When consuming a narrative (especially a movie), I’m frequently torn about how close to examine its internal consistency. By consistency, I mean: does the world and plot stand up to close analysis; are the internal laws and logic upheld or are there emergent contradictions? TV Tropes has relevant pages on types of Consistency and Fridge Logic.
Successful films (and other media) exist across of broad spectrum of consistency. Some great films are horribly inconsistent and some hold up to rigorous scrutiny. However I think there’s a gap where films can get into trouble - an uncanny valley for consistency. I’m okay with both types of movies but I get frustrated when a movie sets out to be consistent yet contains major contradictions.
A well constructed world / plot suggests even greater richness waiting just off camera. It invites us to make inferences from small details and speculate at the interactions of characters and institutions independent of the main plot. These rich worlds also encourage us to speculate about future plot developments as they should follow logically from what we already know about the world and the plot.
Inconsistent and contradictory worlds and stories can work well too, beyond as just post-modern explorations. If the focus is all on the characters, the author can just hand-wave contradictions away and the audience won’t think twice. The movie Looper contained time travel but was all about the characters and their choices. The film directly addresses the paradoxes in a few sharp lines:
This time travel crap, just fries your brain like a egg…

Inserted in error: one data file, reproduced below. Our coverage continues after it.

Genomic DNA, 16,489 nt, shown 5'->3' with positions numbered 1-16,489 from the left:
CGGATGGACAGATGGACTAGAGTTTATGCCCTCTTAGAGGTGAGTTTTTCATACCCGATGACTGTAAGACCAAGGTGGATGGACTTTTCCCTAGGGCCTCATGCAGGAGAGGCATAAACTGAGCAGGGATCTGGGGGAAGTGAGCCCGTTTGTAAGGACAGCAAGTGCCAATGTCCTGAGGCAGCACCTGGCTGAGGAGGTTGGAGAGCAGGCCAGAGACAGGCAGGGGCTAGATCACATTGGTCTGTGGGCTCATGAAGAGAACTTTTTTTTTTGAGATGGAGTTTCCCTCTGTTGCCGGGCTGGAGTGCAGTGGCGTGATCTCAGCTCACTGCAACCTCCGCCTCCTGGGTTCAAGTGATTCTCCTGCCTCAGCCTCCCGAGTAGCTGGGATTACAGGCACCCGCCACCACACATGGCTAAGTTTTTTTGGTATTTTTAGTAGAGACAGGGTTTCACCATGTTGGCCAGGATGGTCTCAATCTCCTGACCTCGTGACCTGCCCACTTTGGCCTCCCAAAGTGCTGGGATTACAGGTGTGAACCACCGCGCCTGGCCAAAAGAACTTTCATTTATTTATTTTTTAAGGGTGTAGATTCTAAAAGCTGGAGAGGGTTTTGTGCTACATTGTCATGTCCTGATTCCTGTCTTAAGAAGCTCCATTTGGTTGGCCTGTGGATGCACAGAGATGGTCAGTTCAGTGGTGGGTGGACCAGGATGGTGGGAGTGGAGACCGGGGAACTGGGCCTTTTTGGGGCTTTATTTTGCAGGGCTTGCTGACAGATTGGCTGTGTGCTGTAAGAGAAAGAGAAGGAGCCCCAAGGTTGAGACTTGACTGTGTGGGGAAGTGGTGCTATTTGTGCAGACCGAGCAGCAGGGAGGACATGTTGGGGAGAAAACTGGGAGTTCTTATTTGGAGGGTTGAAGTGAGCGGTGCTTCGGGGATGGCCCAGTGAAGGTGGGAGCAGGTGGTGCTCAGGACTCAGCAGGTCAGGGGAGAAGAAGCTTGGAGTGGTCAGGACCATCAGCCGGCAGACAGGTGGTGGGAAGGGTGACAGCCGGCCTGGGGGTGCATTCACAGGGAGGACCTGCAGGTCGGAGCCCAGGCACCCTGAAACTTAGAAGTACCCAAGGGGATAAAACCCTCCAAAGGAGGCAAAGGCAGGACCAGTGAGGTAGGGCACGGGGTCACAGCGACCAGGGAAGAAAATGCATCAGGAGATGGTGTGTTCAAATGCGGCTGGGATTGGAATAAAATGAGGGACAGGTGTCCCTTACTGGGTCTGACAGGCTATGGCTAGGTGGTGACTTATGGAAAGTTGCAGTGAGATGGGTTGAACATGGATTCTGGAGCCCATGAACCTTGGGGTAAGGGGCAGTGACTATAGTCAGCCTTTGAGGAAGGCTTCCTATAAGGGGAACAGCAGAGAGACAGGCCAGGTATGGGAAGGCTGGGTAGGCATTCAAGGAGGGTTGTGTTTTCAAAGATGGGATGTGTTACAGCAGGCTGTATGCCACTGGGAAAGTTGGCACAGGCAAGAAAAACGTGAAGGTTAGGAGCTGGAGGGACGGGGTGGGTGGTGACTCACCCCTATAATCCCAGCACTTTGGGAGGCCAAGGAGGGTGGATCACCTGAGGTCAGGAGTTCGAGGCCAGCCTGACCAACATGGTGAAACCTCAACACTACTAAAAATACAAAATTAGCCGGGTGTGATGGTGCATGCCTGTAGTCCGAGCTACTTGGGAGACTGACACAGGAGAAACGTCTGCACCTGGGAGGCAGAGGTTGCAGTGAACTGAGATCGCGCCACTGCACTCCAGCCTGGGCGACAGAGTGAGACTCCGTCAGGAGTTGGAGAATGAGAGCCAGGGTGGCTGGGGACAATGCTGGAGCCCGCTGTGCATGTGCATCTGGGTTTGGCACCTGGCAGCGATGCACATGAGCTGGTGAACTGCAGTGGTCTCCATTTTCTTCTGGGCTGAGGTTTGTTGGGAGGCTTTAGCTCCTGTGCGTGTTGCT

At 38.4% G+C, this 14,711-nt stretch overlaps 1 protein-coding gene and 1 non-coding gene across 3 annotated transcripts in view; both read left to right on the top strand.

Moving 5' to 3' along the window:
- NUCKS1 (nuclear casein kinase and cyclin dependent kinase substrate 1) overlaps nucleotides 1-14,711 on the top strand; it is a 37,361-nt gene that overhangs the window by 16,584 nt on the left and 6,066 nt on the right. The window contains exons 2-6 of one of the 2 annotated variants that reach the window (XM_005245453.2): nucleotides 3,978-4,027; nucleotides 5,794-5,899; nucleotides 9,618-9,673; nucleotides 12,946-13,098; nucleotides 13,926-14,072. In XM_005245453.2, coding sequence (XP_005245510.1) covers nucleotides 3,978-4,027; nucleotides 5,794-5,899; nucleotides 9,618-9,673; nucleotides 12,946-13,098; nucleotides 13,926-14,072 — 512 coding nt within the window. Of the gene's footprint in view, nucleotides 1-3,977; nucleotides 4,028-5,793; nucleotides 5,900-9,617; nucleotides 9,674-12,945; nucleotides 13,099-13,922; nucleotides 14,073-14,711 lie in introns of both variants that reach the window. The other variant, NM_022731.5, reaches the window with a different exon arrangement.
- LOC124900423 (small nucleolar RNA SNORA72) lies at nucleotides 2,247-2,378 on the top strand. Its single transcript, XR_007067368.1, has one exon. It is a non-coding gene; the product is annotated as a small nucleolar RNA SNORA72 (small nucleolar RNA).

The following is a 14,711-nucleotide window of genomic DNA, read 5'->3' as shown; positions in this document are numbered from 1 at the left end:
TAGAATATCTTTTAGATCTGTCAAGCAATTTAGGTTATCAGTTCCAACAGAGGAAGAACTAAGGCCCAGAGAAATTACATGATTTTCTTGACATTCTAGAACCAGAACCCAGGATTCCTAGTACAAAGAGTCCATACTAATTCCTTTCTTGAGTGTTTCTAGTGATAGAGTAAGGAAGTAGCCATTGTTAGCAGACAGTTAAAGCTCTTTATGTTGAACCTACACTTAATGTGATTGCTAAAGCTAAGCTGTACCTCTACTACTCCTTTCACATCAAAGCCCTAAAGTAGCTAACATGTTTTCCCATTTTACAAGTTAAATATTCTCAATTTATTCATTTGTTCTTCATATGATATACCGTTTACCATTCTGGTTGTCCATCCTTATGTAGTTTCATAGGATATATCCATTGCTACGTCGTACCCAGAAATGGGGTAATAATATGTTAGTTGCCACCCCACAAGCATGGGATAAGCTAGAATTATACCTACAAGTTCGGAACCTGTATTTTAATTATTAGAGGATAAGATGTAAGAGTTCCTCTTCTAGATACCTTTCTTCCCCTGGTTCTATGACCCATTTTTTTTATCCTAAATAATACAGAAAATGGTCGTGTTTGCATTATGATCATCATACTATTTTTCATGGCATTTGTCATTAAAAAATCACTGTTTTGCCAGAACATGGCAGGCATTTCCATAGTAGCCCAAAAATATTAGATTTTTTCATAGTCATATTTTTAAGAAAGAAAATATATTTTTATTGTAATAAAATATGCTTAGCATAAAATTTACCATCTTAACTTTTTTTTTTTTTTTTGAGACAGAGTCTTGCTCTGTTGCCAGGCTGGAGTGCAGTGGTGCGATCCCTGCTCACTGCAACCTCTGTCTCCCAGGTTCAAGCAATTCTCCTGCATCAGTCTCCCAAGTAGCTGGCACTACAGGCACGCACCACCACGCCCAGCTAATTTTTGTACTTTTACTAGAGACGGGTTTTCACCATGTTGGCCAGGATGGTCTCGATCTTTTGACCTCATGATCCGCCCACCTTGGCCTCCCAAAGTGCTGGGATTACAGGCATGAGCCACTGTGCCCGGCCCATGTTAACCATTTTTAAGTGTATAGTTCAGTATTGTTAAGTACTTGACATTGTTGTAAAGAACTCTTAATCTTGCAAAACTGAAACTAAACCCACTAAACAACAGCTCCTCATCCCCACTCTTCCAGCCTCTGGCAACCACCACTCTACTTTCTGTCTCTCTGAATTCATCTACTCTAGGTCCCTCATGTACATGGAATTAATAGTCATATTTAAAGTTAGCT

I don’t want to talk about time travel because if we start talking about it then we’re going to be here all day talking about it, making diagrams with straws.
I recently watched Interstellar and it’s the inspiration for this post. I enjoyed the movie and found it visually stunning but I had some serious issues with the world building and plotting. I’ll avoid any big spoilers but certain explanations for why events were happening felt deeply flawed and didn’t hold up on closer inspection. The real problem I have is that the movie seems to be trying hard to be consistent. It spends a lot of time on world building and seems to strive to get the science right - they employed a physicist as consultant for the film. That just makes it more of a let down when they introduce paradoxes and other flaws appear.
I remember walking out of Inception feeling the same way. I loved the overall feel of the movie but left the theater frustrated that the film contained many logical contradictions. All of the these can be explained away by assuming the whole movie was within a dream but that’s much less satisfying.
Complicated yet consistent narratives can be a delightful puzzle, a challenge from the author to viewer. If puzzle turns out to be broken and unsolvable, it’s terribly unsatisfying. I think Interstellar would have been much better if the writers had used much more handwaving rather than trying to set up a consistent world in the first place - then there wouldn’t have been the let down and the flaws would not have mattered.